Conversely, Worthington would be the city council member most likely to face a challenge from a student.

In the meantime, the Cal coalition is soliciting support for its plans. Skinner, the only UC student to be elected to the council, is behind them, said Freeman.

“Nancy is supportive of extending the deadline and creating a district with a supermajority of students,” said Freeman.

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  • http://caviarcommunism.us West Bezerkeley

    Eric, as a person that has collaborated with Laura Menard (west and south Berkeley share a lot of crime problems) I have to be frank with you. Most of our neighbors that are permanent residents don’t care enough to get involved and take the neighborhoods back. As for the students, they were less interested than permanent residents.

    I know this because as the H2O Waterfront Gang was taking over my neighborhood, I walked my neighborhood talking with people to restart a dead neighborhood watch. It took about 18 months before I burned out and in that time, not a single Cal student in the ‘hood could be bothered to get involved. Why? Because most students are transient. One year they live in WB, the next in Rockridge, the next with 5 friends in a rental in the hills, etc. 

    If students want their voices heard, they have representation on the council today and they have people from older generations that have been on the street talking with people in desperation, trying to get anybody of any age involved. 

    What I perceive in your posts is that students want a political soapbox, rather than accepting real and sincere offers from permanent residents to make real change happen.

    This students against the rest of the population stance is shallow and unproductive . Those of us that have asked anybody and everybody to lend a hand (no matter how small), get involved, make a difference, only to end up with a small group of people with ages ranging from 35-60. Well, it says everything I need to know about the interest of students to make areas of Berkeley more welcoming. 

    This is a raw nerve issue for many of us that have put ourselves out there publicly, in the newspapers, at council meetings, and have risked our personal safety and the safety of our families in a desperate attempt to make areas of Berkeley safer for everyone. Tread carefully in this area until you and the student population start showing commitment through actions, not words.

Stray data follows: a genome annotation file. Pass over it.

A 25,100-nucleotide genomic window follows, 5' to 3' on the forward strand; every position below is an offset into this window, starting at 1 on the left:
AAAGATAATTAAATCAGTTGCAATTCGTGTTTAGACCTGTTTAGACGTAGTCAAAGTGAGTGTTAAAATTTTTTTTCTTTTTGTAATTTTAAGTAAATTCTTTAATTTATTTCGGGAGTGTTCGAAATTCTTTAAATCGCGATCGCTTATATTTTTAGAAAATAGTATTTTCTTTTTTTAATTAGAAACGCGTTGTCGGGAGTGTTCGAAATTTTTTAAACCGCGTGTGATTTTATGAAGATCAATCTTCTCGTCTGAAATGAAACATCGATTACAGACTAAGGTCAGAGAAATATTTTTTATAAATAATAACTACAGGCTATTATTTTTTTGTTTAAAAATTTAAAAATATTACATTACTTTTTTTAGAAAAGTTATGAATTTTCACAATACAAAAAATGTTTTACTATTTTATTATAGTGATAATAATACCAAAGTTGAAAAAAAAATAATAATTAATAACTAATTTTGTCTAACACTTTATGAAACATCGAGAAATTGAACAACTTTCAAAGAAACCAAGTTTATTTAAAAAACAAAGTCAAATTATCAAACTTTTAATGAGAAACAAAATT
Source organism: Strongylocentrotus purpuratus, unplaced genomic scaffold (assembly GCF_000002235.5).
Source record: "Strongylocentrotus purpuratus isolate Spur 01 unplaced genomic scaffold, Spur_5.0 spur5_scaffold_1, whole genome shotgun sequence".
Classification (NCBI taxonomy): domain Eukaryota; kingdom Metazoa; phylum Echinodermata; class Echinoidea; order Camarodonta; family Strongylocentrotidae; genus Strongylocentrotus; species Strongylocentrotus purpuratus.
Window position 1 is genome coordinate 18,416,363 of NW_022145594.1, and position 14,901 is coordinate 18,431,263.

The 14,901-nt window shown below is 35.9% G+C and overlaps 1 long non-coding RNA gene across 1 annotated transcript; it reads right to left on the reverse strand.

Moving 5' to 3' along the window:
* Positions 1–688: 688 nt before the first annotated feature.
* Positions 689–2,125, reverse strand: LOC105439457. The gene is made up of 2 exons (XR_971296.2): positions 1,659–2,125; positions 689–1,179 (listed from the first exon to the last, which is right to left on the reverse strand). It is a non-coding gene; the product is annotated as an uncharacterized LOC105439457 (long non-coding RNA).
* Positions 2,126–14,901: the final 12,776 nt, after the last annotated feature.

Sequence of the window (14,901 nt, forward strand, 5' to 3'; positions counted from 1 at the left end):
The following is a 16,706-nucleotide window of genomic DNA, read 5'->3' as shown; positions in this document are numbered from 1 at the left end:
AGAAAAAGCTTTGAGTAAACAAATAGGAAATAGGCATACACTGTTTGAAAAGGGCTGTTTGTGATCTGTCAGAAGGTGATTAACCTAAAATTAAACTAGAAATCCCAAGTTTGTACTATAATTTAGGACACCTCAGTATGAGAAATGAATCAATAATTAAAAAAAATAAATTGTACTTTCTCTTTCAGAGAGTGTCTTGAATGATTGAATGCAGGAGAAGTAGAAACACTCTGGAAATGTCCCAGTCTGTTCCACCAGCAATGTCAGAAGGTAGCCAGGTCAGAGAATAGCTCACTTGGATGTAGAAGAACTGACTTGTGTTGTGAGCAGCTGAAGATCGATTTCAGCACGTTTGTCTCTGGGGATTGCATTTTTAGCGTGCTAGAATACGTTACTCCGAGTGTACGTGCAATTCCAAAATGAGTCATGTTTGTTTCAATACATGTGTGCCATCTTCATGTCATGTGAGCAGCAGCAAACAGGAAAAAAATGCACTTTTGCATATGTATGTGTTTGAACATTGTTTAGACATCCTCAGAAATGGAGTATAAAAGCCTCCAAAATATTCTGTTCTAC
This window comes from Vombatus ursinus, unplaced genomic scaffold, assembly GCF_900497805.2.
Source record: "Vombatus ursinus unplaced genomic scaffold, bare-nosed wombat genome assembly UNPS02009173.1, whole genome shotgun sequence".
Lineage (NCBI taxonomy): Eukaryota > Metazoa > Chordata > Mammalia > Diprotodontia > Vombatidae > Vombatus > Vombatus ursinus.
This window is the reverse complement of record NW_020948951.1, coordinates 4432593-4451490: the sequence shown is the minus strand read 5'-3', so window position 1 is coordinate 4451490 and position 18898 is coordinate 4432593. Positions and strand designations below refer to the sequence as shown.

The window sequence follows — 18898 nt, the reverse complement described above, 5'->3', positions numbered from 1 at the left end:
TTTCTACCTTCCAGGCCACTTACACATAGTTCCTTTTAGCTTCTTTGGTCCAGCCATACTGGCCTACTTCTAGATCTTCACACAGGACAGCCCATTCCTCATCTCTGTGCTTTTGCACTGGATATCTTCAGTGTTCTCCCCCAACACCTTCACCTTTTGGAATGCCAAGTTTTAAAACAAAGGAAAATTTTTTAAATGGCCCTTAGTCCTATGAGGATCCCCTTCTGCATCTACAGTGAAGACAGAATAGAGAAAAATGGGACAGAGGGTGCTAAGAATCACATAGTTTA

Respectfully,
    Jarad Carleton
    Ex-neighborhood watch captain

  • Charles_Siegel

    One point no one has mentioned. 

    Council terms are four years, so if you are an undergraduate student when you are elected, you probably will have graduated and will no longer be a student before your term ends. 

    Then what?  Do you refuse to run again because you are no longer a student?

  • Guest

    Berkeley students are some of the brightest in the country, and commenters do the university and this town a disservice by bashing students. To claim that many undergraduates can’t “wipe their own rear ends”… well I’m sure many adults would make the same compliant about their adult coworkers, who have time and experience on their side. 

    Students are just as reasonable (or not reasonable), and just as able to grasp long term effects of policy decisions (or not) as the general Berkeley resident population. I think the real reason most commenters are against a student resident district is a fear response, a fear that you’ll disagree with what you think they’ll support. Why are so many people afraid of what students will do if they had representation on city council? Are they so radically different from you that they’ll ruin this town?

    Furthermore – in response to some comments I’ve read – students have absolutely shown that they’ll vote for positive change – AND pay for it – as students even if they won’t be around for the results. Take student recreation centers. Students will assess themselves a fee and forgo normal gym access in order to construct better recreation facilities that oftentimes won’t even benefit them due to the duration of construction projects. Another example is sustainability referendums. Students will vote to assess themselves a fee that in part is used to fund energy efficiency projects. Those students don’t get any direct savings paid back to them from energy efficiency or renewable energy measures they fund. But they do it anyway with the understanding of the long term benefits.

    Finally, what about not all non-student Berkeley residents that move here for a few years, and then leave? Should we rescind representation for them? Not everyone in Berkeley is a lifer.

  • Anonymous

    I do appreciate your thoughtful response, Jarad. To be fair to both of us, I think we are talking about rather different problems–both of which are real and important. What I was referring to was the neighborhood immediately South of the campus; I now realize that what you, Laura, and some others are most likely referring to are the southern-most neighborhoods of Berkeley–areas closer to the Oakland and Emeryville borders. While I still disagree with the dismissive and at times insulting attitude towards the student population, I both understand and agree with the idea that the problems of South Berkeley, rather than Southside, run deep and are not easily corrected on a local level.
    I maintain that for the campus-adjacent neighborhood and areas of Telegraph, there are local-level steps we have not taken, but which could be effective in improving the area. The crime, drug, and gang related problems of South Berkeley, however, I think will require a coherent policy response at much higher levels of government.